This Martin Luther King Jr. Day, Vimbai Mhungu, a software product manager working on AI and machine vision, discusses the legacy of Dr. King, and what this meant to him growing up in apartheid-era Rhodesia. Now, completing 19 years at Intel, he’s made a commitment to continue weaving community service and mentorship into his every day life.
What does MLK Day mean to you?
I grew up in Zimbabwe – when I was born, during the apartheid, it was called Rhodesia. My early childhood years were very distressing due to the civil conflict, and it wasn’t until high school that we gained independence. Thinking about civil rights and everything that was happening in the 1980s in Zimbabwe, you can understand that MLK Day means a great deal to me. I'm extremely grateful to Dr. Martin Luther King Jr. for his leadership because that’s what precipitated all the other countries – including Zimbabwe– to strive for a better, united future.
How have those values shaped the way you work and the way you interact with your teammates on a day-to-day basis?
Emigrating to the US in 1999, I brought a deep sense of justice and equity. I believe everybody should have the same opportunities regardless of their background, their color, etc. and that’s what Dr. Martin Luther King Jr. stood for.
Professionally, I look at people based on what they can contribute, beyond what they look like and beyond what they sound like. I believe Intel has one of the largest diverse populations you can find in the world and being on the board of Intel’s Network of Intel African Ancestry, I was directly able to see diversity of people and thought being championed. So, I cherish that and try to bring out the best that people have to offer, by being their authentic selves.
Community service is also a big part of your background and MLK Day. What are some of the ways you’ve contributed to your service?
Well, I just celebrated my 19-year anniversary at Intel, and I've been involved a lot in community service throughout that time. First, I was involved in fundraising for non-profits. A couple of us employees passionate about global causes, formalized a club and raised over $100,000 to give to organizations committed to helping disadvantaged groups. Some notable contributions were to vocational training for women in Honduras, orphanage support in India, and human trafficking prevention.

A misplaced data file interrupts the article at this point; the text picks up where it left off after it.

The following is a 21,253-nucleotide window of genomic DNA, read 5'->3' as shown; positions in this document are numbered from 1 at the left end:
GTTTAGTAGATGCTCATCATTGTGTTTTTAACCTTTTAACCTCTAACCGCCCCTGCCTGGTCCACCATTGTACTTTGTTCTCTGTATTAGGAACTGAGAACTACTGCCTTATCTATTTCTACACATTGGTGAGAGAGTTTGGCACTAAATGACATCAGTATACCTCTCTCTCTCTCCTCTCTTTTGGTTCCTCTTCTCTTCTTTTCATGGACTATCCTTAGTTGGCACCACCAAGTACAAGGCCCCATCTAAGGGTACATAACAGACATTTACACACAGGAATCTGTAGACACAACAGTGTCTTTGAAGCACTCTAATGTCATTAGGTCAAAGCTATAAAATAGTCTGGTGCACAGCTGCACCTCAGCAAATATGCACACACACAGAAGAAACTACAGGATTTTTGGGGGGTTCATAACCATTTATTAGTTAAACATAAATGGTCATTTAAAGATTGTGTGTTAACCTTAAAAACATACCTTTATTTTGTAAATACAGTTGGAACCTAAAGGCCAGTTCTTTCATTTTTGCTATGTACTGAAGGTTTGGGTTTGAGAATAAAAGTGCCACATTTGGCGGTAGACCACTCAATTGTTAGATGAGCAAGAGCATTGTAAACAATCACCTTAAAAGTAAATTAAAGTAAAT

Additionally, through Intel’s Education Service Corps, I've also been involved in supporting youth education. After finishing some fundraising for a local’s girl school, I went to Kenya with a team, in person. There was a special program there that taught the school children technical skills and provided food for them. Connecting Intel talent with this program, I was able to share my knowledge on computers and taught the trainers other digital skills. The whole experience was amazing!
Now, I actively contribute through other Employee Resource Groups like Partners for Inclusion and Equity, the Intel Bible-based Christian Network, and more.
In terms of giving back, you’ve also mentioned mentorship as an investment into the next generation. How do you personally take on this mission?
Yes, I've joined the recruiting team in the past when making trips to colleges, and I've really focused on historically Black colleges like in North Carolina, Washington DC, and Maryland. I love to mentor and share my experiences with these students, but also hear from them because I believe that mentorship is a two-way process. That’s always been my approach when I go into a relationship, whether it be a mentoring or coaching, I'm always trying to share and learn from this person.
I’ve also went through an Intel program called “Blueprint for Leadership Development,” which was aimed at coaching underrepresented minorities. We learned: 1) You’ve got to have a brand 2) You’ve got to have a plan, and 3) You’ve got to have advocates, mentors, sponsors, and coaches. I’m grateful for that experience and feel lucky to be able to pass that information on, to help others thrive, today and every day.
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